CLEMSON — Damage caused by fierce winter weather hammering the Southeast has forced the temporary closing of Clemson University’s Bob Campbell Geology Museum.

Temperatures in the low teens caused a water pipe in the ceiling of Clemson's Bob Campbell Geology Museum to burst damaging exhibits and more.

Temperatures in the low teens caused a water pipe in the ceiling of Clemson’s Bob Campbell Geology Museum to burst damaging exhibits and more.
Image Credit: Clemson University Public Service and Agriculture

The museum, located on the grounds of the South Carolina Botanical Garden, was flooded when temperatures in the low teens caused an air compressor to malfunction and a pipe to burst behind the ceiling above several exhibits.

“It was like a waterfall,” said Patrick McMillan, garden director. “We ended up with six inches of standing water on the floor and saturated drywall and insulation everywhere. Several of the exhibits were severely damaged.”

A full-size casting of a Dimetrodon, flying reptiles exhibit and several fossils were crushed when the ceiling fell. Custom designed oak display cabinetry also was damaged.

“There is no telling how long we will be closed,” said museum curator Adam Smith.

Smith urged people to check the Bob Campbell Geology Museum Facebook page for updates.

Clemson's Bob Campbell Geology Museum is closed after temperatures in the low teens caused a water pipe to burst in the ceiling, damaging exhibits, as well as furniture, walls and more.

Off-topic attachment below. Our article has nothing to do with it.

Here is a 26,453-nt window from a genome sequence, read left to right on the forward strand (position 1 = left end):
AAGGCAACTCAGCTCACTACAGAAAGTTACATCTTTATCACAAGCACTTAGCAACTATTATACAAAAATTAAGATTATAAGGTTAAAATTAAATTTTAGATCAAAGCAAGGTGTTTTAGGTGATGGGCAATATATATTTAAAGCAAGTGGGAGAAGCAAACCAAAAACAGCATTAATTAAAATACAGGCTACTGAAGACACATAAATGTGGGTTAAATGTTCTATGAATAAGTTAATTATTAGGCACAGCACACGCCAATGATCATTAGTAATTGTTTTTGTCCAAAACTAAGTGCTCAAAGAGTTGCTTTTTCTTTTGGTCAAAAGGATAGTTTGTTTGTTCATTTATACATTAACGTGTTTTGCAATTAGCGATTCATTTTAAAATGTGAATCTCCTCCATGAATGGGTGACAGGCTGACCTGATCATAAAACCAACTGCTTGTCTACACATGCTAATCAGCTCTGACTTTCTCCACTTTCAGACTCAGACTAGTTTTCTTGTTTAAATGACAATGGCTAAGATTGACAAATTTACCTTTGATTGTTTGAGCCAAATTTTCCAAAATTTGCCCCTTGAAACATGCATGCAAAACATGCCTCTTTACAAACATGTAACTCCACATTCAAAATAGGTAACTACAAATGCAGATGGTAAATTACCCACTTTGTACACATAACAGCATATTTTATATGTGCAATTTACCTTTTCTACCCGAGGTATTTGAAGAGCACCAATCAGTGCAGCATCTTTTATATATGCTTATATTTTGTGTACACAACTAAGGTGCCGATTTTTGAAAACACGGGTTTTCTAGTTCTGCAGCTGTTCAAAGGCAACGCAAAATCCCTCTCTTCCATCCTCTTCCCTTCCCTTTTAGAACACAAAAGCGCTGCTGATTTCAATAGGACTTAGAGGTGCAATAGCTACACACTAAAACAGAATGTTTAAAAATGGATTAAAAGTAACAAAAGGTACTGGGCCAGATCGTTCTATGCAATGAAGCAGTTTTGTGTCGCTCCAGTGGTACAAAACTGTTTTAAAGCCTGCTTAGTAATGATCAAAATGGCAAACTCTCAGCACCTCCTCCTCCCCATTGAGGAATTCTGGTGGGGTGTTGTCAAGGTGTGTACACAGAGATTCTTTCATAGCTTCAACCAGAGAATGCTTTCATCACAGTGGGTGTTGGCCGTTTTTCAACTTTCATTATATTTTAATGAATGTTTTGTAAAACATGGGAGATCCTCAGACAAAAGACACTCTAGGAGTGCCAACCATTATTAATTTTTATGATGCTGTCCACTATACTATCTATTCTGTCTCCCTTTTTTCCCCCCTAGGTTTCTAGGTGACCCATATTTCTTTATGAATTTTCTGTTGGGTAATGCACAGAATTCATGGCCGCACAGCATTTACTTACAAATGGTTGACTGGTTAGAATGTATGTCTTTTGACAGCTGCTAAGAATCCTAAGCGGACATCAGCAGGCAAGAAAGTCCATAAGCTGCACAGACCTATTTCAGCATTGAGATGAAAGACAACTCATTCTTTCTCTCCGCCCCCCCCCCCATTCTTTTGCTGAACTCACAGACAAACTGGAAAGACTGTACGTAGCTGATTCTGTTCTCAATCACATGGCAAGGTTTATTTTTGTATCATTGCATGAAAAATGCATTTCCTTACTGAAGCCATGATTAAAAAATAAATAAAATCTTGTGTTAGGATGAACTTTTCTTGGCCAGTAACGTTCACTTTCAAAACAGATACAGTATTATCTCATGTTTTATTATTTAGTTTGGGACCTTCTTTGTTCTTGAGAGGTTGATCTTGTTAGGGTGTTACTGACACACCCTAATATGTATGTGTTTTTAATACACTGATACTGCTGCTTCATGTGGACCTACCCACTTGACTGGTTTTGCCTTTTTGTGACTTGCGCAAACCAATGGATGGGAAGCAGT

Clemson’s Bob Campbell Geology Museum is closed after temperatures in the low teens caused a water pipe in the ceiling to burst, damaging exhibits, as well as furniture, insulation, walls and more.
Image Credit: Clemson University Public Service and Agriculture

The museum, which is free and open to the public, is the only museum in the state dedicated to geology and paleontology. It is visited by some 25,000 people per year, and relies largely on donations for its revenue.

“Being closed for any extended period is certainly going to hurt our revenue,” Smith said.

In addition to its role in education and outreach, the museum is also home to an active paleontological research program involving Clemson students and faculty, and international collaborators. The museum also provides specimen identification free of charge.

In 2013, the South Carolina Botanical Garden was severely damaged when locally heavy storms dumped 11 inches of rain in just a few hours and caused massive flooding. The garden made infrastructure changes to control drainage and runoff, and when Hurricane Joaquin poured unprecedented amounts of water on Upstate South Carolina in October 2015, the garden sustained only minimal damage.

END